Tom Linden, MD, is a professor of medical journalism and director of the Medical and Science Journalism Program at the School of Journalism and Mass Communication at the University of North Carolina at Chapel Hill. Dr. Lindenís latest book is The New York Times Reader: Health and Medicine, published by CQ Press (2011). He writes about health care politics, economics, and the media for Dr. Tom Lindenís Health Blog at http://weblogs.jomc.unc.edu/healthblog.
Ronald Pies, MD, is a professor of psychiatry and lecturer on bioethics and humanities at SUNY Upstate Medical University in Syracuse, New York, and clinical professor of psychiatry at Tufts University School of Medicine in Boston.
Thomas Robey, MD, PhD, is an emergency medicine resident at Yale-New Haven Hospital in Connecticut. He has written columns for Medscape, blogged on his own sites and as a guest author, and edited the June 2010 issue of Virtual Mentor. Dr. Robey is funded by the Greenwall Foundation to study informed consent and radiation from imaging in the emergency department. He serves on the ethics committee of the Society for Academic Emergency Medicine.
Susan Sample, MFA, is a program associate in the Division of Medical Ethics and Humanities at the University of Utah School of Medicine in Salt Lake City, where she teaches reflective writing to medical students and facilitates literature discussions with physicians. She is also a doctoral student in communication and rhetoric, researching the role of physician narratives in end-of-life conversations.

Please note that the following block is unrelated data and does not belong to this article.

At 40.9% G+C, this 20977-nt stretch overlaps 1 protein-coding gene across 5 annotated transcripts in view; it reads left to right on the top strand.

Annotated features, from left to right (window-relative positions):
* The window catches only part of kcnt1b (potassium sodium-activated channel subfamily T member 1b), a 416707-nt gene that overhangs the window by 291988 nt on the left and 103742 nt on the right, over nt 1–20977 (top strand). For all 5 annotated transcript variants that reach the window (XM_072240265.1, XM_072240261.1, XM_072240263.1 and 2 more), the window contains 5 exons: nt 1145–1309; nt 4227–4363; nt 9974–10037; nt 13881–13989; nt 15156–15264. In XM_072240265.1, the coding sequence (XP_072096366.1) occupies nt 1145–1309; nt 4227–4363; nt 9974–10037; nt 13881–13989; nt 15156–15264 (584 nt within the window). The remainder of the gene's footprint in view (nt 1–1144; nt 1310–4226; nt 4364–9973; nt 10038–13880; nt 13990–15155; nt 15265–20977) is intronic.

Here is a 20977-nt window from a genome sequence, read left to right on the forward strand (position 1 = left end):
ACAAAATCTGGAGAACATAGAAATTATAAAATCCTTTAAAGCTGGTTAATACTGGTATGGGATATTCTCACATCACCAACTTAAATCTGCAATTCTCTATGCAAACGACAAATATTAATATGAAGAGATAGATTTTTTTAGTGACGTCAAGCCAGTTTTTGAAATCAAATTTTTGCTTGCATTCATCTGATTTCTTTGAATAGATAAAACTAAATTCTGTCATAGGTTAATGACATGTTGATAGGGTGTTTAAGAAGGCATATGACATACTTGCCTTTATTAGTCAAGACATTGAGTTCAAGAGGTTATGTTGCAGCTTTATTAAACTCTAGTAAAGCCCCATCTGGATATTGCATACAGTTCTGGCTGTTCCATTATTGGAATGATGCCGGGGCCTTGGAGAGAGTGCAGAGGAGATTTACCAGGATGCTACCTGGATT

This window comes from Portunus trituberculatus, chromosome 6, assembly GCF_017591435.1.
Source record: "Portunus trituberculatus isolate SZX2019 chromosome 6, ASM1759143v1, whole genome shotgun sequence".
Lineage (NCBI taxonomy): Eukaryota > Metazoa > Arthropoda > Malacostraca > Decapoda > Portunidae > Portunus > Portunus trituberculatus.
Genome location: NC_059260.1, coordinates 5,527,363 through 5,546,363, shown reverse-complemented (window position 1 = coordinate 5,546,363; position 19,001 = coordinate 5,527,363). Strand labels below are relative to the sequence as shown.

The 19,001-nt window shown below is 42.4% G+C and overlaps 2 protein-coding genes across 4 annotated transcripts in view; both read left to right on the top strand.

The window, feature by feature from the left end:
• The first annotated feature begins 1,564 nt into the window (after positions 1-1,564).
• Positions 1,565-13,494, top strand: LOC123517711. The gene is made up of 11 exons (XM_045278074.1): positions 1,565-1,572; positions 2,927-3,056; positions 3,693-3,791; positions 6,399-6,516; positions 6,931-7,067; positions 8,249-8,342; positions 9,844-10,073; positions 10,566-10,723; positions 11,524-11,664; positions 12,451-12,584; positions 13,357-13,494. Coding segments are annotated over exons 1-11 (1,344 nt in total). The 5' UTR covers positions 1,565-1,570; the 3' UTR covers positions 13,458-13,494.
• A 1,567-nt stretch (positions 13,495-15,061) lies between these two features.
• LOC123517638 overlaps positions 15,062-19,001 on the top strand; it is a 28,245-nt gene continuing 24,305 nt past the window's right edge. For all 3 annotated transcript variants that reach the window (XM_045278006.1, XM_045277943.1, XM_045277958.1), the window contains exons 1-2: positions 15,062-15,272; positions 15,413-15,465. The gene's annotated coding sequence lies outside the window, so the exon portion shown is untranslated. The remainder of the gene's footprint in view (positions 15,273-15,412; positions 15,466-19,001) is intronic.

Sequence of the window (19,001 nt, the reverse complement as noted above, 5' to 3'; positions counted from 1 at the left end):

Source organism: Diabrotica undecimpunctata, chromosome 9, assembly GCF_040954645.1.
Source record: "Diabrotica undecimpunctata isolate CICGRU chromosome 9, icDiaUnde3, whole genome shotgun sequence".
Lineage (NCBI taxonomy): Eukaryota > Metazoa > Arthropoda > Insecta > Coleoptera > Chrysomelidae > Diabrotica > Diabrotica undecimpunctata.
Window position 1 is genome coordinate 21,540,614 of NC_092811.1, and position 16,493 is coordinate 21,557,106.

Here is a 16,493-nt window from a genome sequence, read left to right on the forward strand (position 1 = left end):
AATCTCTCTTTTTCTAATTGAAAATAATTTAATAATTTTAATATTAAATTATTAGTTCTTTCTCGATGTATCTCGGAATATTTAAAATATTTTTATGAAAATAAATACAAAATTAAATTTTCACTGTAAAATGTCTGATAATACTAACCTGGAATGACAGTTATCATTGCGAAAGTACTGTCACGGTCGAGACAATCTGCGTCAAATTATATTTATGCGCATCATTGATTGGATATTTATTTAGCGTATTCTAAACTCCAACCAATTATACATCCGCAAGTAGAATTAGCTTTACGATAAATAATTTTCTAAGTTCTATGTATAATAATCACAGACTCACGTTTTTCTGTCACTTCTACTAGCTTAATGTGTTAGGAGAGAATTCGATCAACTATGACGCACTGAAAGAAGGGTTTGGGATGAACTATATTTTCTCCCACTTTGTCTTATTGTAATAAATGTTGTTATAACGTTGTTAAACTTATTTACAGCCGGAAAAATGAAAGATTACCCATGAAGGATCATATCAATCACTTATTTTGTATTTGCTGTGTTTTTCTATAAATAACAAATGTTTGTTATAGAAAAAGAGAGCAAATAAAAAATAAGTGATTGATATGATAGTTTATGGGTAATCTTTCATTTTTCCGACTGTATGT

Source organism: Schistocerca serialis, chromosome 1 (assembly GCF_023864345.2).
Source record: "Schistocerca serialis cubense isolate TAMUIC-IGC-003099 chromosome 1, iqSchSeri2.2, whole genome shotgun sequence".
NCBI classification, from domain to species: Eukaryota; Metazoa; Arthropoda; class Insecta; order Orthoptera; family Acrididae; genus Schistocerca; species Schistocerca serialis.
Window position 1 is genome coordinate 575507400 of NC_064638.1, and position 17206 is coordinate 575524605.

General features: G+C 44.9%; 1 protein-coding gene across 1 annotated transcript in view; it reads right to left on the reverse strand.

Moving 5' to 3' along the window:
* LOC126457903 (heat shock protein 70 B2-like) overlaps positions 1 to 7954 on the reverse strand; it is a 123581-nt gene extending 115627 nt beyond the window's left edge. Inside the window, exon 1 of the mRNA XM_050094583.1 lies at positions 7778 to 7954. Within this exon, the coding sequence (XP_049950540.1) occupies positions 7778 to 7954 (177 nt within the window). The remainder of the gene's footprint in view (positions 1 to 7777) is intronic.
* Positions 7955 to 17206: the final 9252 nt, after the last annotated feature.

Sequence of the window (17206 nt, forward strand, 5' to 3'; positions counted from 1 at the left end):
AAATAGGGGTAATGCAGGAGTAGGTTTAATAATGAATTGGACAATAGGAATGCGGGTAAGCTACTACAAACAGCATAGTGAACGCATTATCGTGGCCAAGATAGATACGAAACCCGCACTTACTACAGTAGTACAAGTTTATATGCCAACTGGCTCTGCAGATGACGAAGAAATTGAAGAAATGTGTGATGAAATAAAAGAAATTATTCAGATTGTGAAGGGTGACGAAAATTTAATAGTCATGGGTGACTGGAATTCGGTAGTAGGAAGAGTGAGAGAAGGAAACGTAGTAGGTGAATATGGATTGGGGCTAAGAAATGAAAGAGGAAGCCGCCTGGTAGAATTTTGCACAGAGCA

Ankoor Shah is a fourth-year medical student at Emory University School of Medicine in Atlanta and is pursuing a masterís in public health with a concentration in epidemiology at Emoryís Rollins School of Public Health. His career interests include pediatrics and global health.
Johanna Shapiro, PhD, is a professor of family medicine and director of the Program in Medical Humanities and Arts at the University of California Irvine School of Medicine. Her research and scholarship focus on the patient-doctor relationship, attitudes and skills of empathy and professionalism, and the uses of the arts and literature in medical education.
Bryan S. Vartabedian, MD, is a pediatric gastroenterologist at Texas Children’s Hospital/Baylor College of Medicine in Houston. He blogs at 33charts.com.
Angeline L. Wang is a third-year medical student at the University of Michigan Medical School in Ann Arbor and a member of the American Medical Association Medical Student Section (AMA-MSS) Committee on Bioethics and Humanities.